Among the ones who are here, a few wonder how a network lands the dreaded opening slot.The way it works is part money, part popularity, part luck. CTAM, which recently took over management of TCA from the National Cable & Telecommunications Association, rotates the network schedule each Tour. But the opening slots in the smaller ballrooms are also less expensive, sources said. Also, critics complain if heavy hitting networks such as HBO are presented during fringe periods. Thus, ABC Family and Disney Channel are joined by Starz and TV Guide Channel as the first networks to storm the TCA beachhead. For the panels, ABC Family presented “Fallen” and “Kyle XY.” One common form of celebrity Q&A was on display: Questions that ask — and ask hopefully — if an actor is just like their character. So panelists for “Fallen” (about fallen angels living among us) are asked if they have “ever had an experience where you truly felt you had an angel looking out for you.” Actors Paul Wesley and Rick Worthy gave straight-faced accounts of surviving car accidents and armed robbery, respectively, and said they survived only through divine intervention. Sort of. “I would have died — 110  percent — if I had not buckled up,” Wesley said.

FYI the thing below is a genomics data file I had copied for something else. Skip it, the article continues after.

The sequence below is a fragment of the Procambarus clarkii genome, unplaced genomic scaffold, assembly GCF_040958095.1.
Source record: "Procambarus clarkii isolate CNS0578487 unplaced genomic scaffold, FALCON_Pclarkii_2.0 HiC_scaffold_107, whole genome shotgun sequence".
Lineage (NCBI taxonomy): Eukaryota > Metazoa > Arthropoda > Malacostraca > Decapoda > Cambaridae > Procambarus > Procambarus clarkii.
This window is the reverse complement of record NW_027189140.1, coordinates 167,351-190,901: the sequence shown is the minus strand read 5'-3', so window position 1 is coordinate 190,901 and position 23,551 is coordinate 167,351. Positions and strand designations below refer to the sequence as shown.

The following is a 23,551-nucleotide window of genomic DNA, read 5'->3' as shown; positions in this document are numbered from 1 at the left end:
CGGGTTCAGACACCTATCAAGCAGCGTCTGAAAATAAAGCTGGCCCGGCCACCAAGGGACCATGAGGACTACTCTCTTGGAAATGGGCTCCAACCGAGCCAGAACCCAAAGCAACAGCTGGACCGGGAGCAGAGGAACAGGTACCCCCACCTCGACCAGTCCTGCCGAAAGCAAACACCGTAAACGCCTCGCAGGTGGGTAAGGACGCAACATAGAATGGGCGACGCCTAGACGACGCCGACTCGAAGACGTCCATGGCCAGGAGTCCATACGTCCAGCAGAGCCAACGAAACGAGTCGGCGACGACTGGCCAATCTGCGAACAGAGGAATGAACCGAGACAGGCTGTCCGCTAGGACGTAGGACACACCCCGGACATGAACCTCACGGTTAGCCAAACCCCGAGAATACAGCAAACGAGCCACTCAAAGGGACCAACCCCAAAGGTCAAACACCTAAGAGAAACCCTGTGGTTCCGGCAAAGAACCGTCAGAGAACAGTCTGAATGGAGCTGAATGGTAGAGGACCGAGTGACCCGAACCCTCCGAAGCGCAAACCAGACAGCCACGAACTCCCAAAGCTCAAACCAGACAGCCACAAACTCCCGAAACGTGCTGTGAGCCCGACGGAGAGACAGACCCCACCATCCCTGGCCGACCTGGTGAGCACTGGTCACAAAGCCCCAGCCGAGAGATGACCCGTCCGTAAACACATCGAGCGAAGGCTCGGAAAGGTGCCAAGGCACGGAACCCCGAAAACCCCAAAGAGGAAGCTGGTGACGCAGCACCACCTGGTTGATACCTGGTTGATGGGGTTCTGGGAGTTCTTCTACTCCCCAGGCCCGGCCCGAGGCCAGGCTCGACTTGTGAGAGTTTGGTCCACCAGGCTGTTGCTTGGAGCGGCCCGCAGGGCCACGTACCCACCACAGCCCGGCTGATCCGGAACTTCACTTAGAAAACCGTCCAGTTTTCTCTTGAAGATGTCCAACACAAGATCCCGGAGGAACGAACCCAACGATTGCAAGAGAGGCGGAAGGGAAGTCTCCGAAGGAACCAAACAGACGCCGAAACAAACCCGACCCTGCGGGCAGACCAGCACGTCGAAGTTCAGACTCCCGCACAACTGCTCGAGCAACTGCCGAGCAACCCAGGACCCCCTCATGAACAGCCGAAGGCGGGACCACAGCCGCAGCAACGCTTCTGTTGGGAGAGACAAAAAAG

July 10, 2006 6:45 PM

"Oh my God, youve only been here for 10 minutes and youre bitching already!" exclaimed one critic to another at the Television Critics Association Press Tour check-in table. The complaining critic, who merely asked the TCA staff for power strips to plug in their laptop, laughed. TCA, after all, is famous for critical bitchingas well as for critics sparring with celebrity panelists, lavish parties and the occasional nugget of breaking news. To paraphrase Jon Stewart's line about the White House correspondents dinner, TCA is where critics and TV networks consummate their unholy marriage. For the next couple weeks, 180 reporters are sealed in a five-star hotel and, at every opportunity, networks will try to sell them on their brands and programmingfrom the sponsored breakfasts in the morning through the daily celebrity-packed panels to the net-branded chocolates waiting on hotel room pillows at night.